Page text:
Passersby observe the photos of hostages held in the Gaza Strip that are plastered to the walls of a plaza known as Hostages Square in Tel Aviv, Israel, Friday, May 17, 2024.

Passersby observe the photos of hostages held in the Gaza Strip that are plastered to the walls of a plaza known as Hostages Square in Tel Aviv, Israel, Friday, May 17, 2024. / AP

Israel says it has recovered the bodies of three people killed in the Oct. 7 Hamas-led attack that triggered the invasion of the Gaza Strip.

Israel's top military spokesperson, Rear Adm. Daniel Hagari, said Friday the three were identified as Shani Louk, Amit Buskila and Yitzhak Gelernter. He said they had been killed by the Palestinian militants when they attacked a music festival in southern Israel and their bodies taken into Gaza.

Israel says more than 130 hostages remain inside Gaza, a quarter of whom are believed to be dead. More than 240 people were taken hostage during the Oct. 7 attack, when hundreds of Palestinian militants broke through the fencing surrounding Gaza and attacked Israeli communities and a music festival being held nearby. More than 35,000 Palestinians have been killed in the resulting war, according to the Gaza Health Ministry, and the Gaza Strip has been reduced to ruins.

All three of those recovered were at the Nova music festival when they were killed. Hundreds of revelers were gunned down at the open-air music event, while Hamas-led militants also attacked a number of towns and villages near the Gaza border in what became the bloodiest single day in Israel's history.

Hagari did not give details about where the bodies were recovered, but the Israeli newspaper Haaretz reported that they had been retrieved in a joint operation by the Israeli military and Shin Bet, the intelligence agency.

The authorities had already confirmed the death of one of the hostages, Israeli-German citizen Shani Louk, in October, after recovering a bone fragment from the 23-year-old's skull. Footage of her body, half-naked and contorted in death after being slung in the back of a militants' truck, shocked the world as it circulated on social media in the immediate aftermath of the surprise attack.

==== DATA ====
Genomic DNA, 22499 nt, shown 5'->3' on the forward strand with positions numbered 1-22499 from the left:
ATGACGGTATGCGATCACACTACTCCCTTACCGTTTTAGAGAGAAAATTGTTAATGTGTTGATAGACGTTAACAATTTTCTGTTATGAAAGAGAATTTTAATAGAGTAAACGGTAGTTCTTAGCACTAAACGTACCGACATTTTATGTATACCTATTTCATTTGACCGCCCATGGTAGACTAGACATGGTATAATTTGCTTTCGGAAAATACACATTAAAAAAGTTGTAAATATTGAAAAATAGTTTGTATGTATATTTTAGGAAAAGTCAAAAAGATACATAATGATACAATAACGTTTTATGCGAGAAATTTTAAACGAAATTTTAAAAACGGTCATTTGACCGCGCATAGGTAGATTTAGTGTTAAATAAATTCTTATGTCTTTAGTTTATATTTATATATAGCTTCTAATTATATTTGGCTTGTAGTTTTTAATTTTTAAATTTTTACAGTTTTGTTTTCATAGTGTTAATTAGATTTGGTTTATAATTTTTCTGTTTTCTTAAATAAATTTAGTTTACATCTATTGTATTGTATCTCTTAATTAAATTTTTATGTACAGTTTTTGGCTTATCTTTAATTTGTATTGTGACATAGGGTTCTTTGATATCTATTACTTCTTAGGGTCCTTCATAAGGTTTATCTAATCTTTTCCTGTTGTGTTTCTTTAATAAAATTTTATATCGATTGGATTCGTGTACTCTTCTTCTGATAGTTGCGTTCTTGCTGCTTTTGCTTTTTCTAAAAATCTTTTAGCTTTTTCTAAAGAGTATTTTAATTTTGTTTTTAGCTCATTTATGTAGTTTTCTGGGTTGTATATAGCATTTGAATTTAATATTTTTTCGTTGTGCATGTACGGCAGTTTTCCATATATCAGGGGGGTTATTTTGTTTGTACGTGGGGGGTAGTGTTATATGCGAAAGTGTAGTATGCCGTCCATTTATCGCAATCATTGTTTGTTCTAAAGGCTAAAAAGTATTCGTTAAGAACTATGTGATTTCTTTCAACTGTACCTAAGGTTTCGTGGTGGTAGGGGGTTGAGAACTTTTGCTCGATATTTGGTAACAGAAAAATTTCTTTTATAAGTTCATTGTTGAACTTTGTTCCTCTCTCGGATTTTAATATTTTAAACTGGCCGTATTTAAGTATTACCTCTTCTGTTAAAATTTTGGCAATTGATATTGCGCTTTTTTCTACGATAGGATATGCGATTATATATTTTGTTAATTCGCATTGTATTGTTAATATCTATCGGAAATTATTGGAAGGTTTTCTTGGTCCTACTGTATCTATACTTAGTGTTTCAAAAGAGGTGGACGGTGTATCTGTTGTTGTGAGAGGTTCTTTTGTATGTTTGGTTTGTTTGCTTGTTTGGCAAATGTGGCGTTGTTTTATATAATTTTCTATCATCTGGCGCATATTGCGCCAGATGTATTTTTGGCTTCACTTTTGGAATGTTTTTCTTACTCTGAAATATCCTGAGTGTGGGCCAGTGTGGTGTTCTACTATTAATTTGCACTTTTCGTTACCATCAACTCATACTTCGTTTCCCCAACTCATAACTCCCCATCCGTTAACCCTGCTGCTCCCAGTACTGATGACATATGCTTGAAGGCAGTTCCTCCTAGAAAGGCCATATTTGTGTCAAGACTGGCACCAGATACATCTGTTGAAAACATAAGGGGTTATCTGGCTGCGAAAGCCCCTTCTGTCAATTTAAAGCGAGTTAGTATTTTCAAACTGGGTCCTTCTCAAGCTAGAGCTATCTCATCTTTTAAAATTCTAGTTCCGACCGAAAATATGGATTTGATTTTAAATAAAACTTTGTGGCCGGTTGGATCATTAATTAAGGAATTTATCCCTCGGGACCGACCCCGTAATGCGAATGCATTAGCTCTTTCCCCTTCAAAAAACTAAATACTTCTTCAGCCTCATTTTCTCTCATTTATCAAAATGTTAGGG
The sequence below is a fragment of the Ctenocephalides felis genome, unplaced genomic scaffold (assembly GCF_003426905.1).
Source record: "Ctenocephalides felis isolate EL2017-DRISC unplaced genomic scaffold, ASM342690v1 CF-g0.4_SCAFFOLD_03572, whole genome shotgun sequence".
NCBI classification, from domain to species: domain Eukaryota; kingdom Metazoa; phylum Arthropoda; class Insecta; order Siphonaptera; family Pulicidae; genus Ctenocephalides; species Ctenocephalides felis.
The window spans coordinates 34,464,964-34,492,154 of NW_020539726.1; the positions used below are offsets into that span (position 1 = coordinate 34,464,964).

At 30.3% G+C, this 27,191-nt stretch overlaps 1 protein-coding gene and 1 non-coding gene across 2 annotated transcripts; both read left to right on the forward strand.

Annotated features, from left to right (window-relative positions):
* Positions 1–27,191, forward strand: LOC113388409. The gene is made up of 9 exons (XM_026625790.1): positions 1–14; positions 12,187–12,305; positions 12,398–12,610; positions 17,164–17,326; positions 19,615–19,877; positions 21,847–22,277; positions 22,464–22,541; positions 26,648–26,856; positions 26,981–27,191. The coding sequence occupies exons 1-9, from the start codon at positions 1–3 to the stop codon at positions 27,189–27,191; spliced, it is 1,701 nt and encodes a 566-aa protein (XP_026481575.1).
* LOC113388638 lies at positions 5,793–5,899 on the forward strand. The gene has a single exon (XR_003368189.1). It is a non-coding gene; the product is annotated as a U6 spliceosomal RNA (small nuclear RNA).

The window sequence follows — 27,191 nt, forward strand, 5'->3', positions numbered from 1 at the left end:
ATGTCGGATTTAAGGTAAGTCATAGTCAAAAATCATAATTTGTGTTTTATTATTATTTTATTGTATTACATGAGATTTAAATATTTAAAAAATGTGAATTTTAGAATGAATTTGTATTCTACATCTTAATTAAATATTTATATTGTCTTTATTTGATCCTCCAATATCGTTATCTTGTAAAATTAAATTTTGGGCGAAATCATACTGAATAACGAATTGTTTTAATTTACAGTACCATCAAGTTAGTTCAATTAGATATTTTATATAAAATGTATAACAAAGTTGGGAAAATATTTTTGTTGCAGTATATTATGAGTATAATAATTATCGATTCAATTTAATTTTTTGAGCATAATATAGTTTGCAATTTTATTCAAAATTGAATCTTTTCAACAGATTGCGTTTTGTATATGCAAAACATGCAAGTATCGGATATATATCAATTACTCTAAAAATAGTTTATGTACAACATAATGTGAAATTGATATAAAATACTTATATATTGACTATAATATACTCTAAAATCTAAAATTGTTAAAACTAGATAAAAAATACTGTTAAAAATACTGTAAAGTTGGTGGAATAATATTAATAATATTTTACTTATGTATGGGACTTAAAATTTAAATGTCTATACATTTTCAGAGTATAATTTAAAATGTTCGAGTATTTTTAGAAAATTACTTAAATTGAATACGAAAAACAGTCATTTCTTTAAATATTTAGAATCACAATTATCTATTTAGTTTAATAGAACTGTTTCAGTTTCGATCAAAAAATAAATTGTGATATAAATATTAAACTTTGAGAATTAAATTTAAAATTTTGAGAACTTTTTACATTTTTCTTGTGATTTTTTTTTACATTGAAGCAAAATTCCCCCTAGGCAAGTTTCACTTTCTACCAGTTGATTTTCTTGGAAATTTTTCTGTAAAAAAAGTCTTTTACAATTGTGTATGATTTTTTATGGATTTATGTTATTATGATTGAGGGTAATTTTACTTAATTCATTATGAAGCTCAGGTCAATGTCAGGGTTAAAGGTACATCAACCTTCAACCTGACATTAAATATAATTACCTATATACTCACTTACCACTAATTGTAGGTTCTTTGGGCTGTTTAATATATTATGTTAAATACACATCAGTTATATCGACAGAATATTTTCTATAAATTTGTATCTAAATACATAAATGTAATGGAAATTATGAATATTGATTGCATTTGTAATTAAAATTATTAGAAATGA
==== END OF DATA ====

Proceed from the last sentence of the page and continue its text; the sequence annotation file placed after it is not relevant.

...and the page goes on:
However, the daughter of 57-year-old Yitzhak Gelernter said she had had no idea of the fate of her father until the authorities notified her that his body had been found, Israel's Channel 12 News reported.

"We held on to hope and had a lot of faith that the end would be different," said Yarden Pivko.

Amit Buskila, 28, was on the phone with her uncle during the attack, telling him that she was hiding from the gunmen behind some cars at the festival. Her uncle said he had heard her begging for her life before gunshots rang out, the Times of Israel reported.

Israeli Prime Minister Benjamin Netanyahu said in a statement that "the heart breaks for such a big loss. My wife Sarah and I are hurting with the families. All our hearts are with them at their time of heavy grief."

And he promised "we will return all of our hostages, living and dead. I congratulate our brave forces that in a determined action returned Israel's sons and daughters home."

Around half of the hostages seized in the October strike were returned during a week-long ceasefire in November, in return for the release of Palestinians held in Israeli prisons.

But Netanyahu's government has been criticized by many hostage families since then for failing to secure another ceasefire and exchange deal, instead insisting that he would continue fighting until Hamas has been crushed.

Thousands of Israelis joined protests last weekend demanding a deal to bring the remaining hostages home, as well as for new elections and Netanyahu's resignation. More are expected to protest this weekend in Tel Aviv.